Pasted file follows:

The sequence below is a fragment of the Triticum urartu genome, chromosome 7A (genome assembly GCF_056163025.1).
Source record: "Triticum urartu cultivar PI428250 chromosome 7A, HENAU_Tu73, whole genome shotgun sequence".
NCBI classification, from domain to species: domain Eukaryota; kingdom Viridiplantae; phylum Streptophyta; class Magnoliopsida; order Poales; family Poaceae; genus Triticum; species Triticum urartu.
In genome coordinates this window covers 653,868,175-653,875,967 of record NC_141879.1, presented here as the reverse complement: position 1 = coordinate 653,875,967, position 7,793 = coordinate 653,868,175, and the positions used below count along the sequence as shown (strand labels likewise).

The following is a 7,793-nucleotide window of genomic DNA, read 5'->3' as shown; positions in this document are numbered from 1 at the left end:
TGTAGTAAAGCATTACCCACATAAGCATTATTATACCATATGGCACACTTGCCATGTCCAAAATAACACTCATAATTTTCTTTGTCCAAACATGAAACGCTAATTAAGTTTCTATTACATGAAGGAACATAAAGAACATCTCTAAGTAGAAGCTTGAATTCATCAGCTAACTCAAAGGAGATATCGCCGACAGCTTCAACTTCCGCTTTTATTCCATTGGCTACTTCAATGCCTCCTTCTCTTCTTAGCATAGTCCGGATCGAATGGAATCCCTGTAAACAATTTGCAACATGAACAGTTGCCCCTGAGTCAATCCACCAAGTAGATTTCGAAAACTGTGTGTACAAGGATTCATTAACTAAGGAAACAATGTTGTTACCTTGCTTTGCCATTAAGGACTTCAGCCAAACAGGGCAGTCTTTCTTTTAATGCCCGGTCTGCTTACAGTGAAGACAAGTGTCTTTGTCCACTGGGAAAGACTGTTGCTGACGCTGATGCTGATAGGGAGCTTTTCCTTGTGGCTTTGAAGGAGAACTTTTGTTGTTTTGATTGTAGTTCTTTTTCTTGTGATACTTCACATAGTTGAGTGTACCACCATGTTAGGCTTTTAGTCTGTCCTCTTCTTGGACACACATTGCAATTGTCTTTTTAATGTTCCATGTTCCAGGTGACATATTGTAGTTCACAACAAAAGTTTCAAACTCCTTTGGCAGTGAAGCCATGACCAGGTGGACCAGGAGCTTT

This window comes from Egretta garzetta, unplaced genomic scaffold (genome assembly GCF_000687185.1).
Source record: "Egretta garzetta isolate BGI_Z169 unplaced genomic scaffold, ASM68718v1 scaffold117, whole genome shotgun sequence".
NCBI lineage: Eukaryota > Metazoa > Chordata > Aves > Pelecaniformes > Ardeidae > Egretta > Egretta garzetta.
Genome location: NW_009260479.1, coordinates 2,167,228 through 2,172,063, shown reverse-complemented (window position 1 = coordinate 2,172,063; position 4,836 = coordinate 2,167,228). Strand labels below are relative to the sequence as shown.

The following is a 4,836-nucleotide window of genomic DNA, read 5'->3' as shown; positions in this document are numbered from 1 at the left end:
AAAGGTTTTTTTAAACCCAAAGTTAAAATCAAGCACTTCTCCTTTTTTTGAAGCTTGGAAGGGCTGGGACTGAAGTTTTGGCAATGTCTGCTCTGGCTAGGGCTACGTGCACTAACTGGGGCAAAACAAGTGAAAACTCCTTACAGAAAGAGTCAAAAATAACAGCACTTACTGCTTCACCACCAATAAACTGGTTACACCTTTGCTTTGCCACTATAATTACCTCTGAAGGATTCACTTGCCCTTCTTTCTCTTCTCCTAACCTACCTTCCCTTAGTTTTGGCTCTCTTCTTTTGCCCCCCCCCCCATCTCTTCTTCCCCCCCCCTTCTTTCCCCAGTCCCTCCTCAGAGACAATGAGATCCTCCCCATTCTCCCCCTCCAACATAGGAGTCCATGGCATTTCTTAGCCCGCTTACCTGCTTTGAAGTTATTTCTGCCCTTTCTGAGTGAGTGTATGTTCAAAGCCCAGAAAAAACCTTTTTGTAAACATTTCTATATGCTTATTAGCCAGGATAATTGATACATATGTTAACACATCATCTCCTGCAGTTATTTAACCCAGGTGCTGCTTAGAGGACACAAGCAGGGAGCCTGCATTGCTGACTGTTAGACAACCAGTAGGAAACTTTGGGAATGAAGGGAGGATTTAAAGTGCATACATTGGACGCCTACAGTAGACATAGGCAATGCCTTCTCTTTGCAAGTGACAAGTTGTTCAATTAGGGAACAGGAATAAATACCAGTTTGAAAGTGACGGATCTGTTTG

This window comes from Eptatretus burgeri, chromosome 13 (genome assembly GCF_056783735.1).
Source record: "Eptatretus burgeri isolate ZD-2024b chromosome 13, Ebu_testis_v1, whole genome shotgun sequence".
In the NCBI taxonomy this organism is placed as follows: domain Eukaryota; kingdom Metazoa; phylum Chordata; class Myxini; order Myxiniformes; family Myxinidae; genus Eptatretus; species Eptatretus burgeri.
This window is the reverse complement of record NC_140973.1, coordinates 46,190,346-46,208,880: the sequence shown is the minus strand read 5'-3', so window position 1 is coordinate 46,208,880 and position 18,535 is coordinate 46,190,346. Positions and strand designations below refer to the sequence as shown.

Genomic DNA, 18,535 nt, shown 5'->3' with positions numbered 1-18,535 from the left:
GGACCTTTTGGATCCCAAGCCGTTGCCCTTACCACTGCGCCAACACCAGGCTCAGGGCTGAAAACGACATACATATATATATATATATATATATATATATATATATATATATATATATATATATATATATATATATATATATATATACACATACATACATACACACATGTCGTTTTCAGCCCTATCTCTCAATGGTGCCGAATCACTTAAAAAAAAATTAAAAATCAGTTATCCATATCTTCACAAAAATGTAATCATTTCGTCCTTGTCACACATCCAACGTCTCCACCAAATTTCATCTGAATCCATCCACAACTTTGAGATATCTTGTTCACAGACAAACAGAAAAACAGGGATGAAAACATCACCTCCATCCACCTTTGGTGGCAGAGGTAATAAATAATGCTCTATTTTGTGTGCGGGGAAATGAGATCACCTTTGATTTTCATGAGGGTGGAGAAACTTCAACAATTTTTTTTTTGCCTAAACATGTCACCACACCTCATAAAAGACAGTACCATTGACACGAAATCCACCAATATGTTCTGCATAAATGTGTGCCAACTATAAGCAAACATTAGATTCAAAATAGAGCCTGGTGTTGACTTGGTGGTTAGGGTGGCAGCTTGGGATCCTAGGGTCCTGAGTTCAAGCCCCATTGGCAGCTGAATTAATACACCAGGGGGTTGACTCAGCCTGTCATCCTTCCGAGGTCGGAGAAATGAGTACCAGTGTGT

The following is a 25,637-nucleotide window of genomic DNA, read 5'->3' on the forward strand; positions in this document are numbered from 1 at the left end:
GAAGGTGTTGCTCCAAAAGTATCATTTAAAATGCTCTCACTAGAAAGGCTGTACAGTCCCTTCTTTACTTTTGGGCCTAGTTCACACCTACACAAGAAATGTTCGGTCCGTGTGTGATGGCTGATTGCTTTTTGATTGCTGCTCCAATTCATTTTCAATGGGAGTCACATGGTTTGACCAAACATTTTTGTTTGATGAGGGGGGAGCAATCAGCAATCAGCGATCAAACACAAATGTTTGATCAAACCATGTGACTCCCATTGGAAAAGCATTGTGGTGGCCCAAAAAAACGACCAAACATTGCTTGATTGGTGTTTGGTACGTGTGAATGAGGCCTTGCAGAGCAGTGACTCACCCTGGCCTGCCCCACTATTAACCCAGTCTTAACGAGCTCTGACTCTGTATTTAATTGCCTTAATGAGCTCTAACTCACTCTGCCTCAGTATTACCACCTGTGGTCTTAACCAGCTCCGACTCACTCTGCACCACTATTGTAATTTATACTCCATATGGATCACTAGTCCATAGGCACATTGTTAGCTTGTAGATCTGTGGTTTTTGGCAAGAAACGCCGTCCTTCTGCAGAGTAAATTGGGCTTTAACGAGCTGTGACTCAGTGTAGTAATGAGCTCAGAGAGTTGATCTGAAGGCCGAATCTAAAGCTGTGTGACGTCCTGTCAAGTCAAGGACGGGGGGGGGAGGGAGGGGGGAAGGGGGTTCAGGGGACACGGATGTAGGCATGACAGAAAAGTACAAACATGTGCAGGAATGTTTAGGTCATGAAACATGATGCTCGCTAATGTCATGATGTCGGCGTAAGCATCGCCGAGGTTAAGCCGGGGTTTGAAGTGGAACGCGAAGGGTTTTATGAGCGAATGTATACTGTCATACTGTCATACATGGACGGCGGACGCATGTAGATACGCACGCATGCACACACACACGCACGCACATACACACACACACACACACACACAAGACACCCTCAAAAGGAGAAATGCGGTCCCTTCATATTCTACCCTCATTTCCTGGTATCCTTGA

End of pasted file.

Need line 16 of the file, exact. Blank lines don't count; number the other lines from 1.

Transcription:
This window is the reverse complement of record NC_140973.1, coordinates 46,190,346-46,208,880: the sequence shown is the minus strand read 5'-3', so window position 1 is coordinate 46,208,880 and position 18,535 is coordinate 46,190,346. Positions and strand designations below refer to the sequence as shown.